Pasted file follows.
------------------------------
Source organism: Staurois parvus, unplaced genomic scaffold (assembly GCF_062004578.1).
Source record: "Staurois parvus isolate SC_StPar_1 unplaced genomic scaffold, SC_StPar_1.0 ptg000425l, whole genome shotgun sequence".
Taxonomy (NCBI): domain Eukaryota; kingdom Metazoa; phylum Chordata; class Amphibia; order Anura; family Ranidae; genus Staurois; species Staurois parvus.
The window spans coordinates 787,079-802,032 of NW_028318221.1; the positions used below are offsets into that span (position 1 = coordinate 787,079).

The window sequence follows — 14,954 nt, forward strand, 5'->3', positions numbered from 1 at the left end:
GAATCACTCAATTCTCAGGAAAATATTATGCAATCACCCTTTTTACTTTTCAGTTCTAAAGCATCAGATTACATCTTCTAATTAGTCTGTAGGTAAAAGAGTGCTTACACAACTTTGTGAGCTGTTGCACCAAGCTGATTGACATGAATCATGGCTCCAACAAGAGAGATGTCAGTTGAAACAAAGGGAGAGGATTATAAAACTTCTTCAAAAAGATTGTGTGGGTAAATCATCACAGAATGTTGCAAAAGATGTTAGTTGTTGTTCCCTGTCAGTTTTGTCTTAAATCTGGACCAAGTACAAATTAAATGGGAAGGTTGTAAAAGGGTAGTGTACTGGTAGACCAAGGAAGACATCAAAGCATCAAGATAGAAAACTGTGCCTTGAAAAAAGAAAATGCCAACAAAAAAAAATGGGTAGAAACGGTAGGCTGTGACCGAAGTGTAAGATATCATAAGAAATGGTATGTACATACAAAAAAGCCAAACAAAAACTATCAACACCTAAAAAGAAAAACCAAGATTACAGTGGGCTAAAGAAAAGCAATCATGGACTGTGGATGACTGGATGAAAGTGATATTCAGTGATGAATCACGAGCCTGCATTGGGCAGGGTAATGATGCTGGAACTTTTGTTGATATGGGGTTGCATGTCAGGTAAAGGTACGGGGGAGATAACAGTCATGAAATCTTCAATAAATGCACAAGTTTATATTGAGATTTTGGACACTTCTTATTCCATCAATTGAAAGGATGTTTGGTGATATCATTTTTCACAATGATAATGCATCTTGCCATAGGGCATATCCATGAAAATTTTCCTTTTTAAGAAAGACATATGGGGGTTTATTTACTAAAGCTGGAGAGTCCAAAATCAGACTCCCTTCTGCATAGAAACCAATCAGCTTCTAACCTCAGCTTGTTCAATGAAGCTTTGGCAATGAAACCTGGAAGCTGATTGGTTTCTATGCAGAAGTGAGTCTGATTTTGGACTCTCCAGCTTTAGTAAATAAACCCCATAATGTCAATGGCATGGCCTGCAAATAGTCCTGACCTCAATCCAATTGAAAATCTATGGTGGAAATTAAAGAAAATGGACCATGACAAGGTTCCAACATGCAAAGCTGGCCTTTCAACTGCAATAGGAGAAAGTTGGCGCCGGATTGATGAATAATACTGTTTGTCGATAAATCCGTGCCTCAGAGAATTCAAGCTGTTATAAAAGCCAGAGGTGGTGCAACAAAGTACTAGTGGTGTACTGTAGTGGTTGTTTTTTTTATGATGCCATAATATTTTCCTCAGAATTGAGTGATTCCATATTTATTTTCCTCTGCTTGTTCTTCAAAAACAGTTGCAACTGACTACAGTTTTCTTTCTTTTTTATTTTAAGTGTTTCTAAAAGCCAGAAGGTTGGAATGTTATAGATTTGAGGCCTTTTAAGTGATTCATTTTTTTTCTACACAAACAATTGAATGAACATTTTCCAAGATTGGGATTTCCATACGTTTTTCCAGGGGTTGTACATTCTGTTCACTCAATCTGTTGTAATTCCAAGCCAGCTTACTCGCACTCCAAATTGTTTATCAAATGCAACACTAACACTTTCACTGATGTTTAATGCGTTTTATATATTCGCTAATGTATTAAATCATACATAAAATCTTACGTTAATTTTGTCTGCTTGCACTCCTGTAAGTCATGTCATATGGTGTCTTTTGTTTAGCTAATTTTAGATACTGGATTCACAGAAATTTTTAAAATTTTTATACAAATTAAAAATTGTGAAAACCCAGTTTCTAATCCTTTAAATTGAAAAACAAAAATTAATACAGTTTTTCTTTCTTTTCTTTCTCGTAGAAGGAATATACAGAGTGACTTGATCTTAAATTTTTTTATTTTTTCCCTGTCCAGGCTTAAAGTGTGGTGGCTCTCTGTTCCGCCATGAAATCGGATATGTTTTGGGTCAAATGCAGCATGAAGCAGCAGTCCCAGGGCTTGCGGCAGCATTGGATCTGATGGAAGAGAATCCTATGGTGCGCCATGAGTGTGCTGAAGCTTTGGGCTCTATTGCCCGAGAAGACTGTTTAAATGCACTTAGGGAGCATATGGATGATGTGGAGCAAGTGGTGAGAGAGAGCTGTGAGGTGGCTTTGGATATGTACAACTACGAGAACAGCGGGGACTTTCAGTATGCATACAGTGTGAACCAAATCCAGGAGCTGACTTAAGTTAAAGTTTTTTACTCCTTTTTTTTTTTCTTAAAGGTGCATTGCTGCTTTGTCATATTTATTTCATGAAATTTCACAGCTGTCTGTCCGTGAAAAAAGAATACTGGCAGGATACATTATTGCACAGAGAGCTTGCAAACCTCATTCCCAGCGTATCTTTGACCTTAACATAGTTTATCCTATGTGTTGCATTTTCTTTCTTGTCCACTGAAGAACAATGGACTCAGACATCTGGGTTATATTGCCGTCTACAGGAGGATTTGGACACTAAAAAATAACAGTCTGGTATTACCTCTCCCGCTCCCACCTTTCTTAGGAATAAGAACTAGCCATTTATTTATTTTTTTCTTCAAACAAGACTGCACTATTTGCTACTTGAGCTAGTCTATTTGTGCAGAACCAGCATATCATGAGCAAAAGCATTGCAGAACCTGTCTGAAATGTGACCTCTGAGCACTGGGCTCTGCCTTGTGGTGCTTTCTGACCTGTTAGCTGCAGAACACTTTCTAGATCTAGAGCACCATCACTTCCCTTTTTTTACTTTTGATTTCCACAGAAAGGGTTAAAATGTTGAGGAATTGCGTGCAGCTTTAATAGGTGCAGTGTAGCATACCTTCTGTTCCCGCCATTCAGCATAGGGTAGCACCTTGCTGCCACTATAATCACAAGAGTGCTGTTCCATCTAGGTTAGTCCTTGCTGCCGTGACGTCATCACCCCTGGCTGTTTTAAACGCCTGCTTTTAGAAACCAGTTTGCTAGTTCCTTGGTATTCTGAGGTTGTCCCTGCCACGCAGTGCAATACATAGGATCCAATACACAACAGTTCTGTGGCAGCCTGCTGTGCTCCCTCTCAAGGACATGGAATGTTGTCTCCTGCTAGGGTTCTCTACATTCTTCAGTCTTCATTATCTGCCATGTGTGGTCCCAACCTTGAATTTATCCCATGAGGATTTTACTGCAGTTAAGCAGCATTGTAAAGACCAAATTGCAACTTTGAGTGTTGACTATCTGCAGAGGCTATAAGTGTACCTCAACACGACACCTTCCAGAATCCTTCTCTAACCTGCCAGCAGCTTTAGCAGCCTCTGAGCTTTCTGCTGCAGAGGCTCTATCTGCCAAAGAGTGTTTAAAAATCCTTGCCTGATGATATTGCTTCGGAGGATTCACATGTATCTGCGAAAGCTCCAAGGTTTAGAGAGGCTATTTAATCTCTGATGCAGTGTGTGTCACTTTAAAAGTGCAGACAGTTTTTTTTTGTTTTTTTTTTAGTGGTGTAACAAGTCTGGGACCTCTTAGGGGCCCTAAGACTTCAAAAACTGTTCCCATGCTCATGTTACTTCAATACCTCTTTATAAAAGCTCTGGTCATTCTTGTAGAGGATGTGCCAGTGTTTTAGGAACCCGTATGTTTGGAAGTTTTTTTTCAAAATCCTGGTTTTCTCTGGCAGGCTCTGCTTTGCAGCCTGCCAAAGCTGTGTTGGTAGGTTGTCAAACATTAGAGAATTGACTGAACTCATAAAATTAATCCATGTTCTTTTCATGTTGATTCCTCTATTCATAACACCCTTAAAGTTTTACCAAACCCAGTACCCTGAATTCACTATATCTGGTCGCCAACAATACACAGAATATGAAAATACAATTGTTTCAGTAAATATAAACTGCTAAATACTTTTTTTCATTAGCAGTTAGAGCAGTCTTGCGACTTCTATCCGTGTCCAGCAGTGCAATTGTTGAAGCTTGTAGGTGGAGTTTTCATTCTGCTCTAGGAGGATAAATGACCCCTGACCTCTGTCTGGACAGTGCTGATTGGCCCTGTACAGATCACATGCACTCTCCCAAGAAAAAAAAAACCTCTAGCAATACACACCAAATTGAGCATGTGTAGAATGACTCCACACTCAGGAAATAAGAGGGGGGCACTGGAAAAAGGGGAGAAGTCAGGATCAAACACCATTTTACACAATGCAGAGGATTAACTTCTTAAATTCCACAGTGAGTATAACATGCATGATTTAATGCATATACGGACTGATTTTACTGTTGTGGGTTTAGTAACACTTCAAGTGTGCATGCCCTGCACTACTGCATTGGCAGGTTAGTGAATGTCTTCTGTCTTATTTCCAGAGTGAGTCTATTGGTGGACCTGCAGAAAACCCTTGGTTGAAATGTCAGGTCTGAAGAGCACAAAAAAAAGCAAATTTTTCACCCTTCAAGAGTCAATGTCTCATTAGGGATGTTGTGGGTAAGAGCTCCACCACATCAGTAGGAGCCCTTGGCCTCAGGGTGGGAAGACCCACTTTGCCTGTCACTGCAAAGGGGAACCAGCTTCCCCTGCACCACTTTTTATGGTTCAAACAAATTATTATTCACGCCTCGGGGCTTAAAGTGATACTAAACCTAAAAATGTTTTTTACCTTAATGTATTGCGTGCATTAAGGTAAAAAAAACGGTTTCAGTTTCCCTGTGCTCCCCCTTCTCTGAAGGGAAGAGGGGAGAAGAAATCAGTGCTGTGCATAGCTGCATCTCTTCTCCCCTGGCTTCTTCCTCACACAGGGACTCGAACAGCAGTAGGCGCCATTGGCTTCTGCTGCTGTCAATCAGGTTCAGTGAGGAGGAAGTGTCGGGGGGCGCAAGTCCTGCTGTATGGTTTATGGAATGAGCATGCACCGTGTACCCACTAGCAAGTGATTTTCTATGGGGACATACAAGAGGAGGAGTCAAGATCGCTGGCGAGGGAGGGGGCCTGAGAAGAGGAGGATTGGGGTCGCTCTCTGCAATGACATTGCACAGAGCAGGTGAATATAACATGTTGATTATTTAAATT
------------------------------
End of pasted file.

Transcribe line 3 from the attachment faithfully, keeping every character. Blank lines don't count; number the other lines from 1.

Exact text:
Taxonomy (NCBI): domain Eukaryota; kingdom Metazoa; phylum Chordata; class Amphibia; order Anura; family Ranidae; genus Staurois; species Staurois parvus.